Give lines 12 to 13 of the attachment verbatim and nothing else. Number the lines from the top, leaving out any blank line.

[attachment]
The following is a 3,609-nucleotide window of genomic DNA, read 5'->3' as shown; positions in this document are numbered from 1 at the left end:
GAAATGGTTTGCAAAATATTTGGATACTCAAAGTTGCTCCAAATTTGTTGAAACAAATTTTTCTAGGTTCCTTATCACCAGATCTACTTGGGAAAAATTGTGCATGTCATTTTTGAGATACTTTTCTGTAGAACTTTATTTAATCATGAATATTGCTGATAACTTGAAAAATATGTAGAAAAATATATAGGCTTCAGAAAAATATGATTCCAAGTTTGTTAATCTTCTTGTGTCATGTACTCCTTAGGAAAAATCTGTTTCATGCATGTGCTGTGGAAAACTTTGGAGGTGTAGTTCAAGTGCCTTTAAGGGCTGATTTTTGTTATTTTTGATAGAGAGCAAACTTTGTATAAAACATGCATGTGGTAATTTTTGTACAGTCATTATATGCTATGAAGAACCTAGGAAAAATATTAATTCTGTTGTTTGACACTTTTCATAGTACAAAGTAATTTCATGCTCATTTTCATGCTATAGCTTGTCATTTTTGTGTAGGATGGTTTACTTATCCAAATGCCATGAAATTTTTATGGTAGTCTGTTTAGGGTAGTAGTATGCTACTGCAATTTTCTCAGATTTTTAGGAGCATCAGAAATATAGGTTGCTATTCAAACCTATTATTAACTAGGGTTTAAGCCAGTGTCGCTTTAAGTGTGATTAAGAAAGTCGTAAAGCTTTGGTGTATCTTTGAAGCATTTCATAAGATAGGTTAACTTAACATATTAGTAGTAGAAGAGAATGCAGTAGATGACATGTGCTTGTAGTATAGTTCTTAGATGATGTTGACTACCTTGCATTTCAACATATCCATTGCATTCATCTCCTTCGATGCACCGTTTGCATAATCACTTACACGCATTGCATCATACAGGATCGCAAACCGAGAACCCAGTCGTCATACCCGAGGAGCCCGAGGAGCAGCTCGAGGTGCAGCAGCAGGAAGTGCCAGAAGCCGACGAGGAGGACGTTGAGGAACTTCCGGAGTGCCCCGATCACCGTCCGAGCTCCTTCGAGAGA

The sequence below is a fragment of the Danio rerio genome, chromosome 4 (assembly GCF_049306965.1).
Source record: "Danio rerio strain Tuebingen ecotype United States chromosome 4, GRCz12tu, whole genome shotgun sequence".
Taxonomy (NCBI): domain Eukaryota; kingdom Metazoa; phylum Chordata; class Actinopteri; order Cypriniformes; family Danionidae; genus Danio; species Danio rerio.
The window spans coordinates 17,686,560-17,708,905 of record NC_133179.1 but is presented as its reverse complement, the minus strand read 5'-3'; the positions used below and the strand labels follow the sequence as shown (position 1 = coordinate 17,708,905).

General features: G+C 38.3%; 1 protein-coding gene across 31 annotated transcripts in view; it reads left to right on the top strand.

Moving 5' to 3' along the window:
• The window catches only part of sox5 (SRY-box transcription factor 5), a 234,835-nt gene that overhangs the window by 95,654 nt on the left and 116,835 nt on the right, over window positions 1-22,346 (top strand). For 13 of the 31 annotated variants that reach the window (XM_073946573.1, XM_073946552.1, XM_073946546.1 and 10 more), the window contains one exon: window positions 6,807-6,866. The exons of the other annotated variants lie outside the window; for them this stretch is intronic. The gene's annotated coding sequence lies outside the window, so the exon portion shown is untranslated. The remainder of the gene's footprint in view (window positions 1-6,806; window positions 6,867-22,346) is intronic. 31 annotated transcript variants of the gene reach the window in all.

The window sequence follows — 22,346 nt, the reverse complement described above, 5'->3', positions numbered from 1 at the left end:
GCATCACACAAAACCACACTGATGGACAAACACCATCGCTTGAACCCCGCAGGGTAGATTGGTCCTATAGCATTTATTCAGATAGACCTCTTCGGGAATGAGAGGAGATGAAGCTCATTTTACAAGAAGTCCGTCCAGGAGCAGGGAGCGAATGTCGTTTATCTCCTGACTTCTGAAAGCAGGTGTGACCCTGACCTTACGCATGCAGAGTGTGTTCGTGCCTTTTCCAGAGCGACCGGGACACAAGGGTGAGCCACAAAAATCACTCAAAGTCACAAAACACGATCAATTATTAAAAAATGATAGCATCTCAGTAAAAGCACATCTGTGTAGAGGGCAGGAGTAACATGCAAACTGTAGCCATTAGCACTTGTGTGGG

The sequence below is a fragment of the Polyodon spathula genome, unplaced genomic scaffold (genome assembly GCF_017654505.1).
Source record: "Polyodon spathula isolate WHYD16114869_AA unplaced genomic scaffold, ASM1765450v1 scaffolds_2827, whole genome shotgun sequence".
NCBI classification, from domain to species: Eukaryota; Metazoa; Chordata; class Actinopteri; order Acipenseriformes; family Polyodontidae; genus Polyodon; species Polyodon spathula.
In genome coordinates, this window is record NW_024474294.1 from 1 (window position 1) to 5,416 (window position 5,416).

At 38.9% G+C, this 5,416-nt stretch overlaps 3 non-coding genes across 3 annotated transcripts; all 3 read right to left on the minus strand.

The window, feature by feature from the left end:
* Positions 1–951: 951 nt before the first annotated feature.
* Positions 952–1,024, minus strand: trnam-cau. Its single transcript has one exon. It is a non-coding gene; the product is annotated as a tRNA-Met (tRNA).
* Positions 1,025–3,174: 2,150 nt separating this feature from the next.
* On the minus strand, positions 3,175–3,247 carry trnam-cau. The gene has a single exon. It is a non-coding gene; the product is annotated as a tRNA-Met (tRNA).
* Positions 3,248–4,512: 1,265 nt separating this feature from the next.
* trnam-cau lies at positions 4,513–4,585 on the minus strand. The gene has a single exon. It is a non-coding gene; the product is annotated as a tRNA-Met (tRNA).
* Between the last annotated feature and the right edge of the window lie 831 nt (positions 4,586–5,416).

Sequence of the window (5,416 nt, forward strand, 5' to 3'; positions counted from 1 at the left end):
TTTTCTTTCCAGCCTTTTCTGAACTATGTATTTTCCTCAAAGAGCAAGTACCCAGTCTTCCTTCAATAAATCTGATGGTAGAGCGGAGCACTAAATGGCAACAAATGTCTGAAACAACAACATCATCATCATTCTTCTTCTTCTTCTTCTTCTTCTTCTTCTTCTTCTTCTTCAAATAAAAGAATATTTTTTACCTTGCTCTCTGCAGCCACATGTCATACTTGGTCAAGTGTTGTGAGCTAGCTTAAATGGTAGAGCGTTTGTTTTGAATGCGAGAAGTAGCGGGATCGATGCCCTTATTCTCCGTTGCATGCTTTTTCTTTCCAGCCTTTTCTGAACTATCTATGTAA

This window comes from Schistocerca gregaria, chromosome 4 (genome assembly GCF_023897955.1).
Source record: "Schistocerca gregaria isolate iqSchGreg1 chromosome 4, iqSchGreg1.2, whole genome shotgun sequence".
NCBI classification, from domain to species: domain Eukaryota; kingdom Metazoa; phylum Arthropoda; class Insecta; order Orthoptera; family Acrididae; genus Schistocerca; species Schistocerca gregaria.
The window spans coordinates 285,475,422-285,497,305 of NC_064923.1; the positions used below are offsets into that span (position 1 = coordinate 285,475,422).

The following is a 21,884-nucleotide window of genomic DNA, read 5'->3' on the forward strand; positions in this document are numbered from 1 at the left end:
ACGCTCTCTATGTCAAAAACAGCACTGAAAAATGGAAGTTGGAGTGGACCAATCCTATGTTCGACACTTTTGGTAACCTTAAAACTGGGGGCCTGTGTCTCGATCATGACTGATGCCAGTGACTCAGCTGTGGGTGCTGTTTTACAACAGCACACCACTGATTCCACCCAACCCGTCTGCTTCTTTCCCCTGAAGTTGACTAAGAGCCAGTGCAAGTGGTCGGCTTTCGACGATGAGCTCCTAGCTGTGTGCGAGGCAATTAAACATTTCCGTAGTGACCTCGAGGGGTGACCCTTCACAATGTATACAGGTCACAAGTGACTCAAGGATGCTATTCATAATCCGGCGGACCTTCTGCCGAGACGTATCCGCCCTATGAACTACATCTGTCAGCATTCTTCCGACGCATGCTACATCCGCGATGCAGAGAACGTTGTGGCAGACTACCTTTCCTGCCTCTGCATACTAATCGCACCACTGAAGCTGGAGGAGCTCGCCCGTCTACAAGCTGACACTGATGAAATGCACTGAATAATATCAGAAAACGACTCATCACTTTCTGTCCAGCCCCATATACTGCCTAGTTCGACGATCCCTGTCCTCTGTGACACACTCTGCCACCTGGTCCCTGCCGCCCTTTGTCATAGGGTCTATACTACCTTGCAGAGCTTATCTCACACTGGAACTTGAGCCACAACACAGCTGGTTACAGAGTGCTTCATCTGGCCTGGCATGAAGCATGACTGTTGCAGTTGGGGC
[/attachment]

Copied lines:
The sequence below is a fragment of the Polyodon spathula genome, unplaced genomic scaffold (genome assembly GCF_017654505.1).
Source record: "Polyodon spathula isolate WHYD16114869_AA unplaced genomic scaffold, ASM1765450v1 scaffolds_2827, whole genome shotgun sequence".